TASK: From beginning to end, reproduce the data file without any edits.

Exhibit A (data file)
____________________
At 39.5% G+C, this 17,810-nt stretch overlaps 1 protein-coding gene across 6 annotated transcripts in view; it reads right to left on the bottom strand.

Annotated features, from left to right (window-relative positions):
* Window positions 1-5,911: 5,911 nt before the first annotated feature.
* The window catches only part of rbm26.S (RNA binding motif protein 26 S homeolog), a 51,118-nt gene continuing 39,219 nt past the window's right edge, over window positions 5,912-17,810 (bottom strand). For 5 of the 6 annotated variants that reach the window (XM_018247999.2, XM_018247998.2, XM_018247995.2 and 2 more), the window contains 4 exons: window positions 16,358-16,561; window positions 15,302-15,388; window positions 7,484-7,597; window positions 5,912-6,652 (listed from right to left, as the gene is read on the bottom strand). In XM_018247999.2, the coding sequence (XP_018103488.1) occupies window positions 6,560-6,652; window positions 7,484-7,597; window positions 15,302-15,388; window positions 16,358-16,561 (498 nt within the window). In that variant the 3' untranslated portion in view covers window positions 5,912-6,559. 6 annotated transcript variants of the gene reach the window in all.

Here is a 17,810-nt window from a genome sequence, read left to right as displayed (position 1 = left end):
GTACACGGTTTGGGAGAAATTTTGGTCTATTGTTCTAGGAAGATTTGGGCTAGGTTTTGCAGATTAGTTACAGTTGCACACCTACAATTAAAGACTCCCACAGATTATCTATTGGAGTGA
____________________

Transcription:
At 39.5% G+C, this 17,810-nt stretch overlaps 1 protein-coding gene across 6 annotated transcripts in view; it reads right to left on the bottom strand.

Annotated features, from left to right (window-relative positions):
* Window positions 1-5,911: 5,911 nt before the first annotated feature.
* The window catches only part of rbm26.S (RNA binding motif protein 26 S homeolog), a 51,118-nt gene continuing 39,219 nt past the window's right edge, over window positions 5,912-17,810 (bottom strand). For 5 of the 6 annotated variants that reach the window (XM_018247999.2, XM_018247998.2, XM_018247995.2 and 2 more), the window contains 4 exons: window positions 16,358-16,561; window positions 15,302-15,388; window positions 7,484-7,597; window positions 5,912-6,652 (listed from right to left, as the gene is read on the bottom strand). In XM_018247999.2, the coding sequence (XP_018103488.1) occupies window positions 6,560-6,652; window positions 7,484-7,597; window positions 15,302-15,388; window positions 16,358-16,561 (498 nt within the window). In that variant the 3' untranslated portion in view covers window positions 5,912-6,559. 6 annotated transcript variants of the gene reach the window in all.

Here is a 17,810-nt window from a genome sequence, read left to right as displayed (position 1 = left end):
GTACACGGTTTGGGAGAAATTTTGGTCTATTGTTCTAGGAAGATTTGGGCTAGGTTTTGCAGATTAGTTACAGTTGCACACCTACAATTAAAGACTCCCACAGATTATCTATTGGAGTGA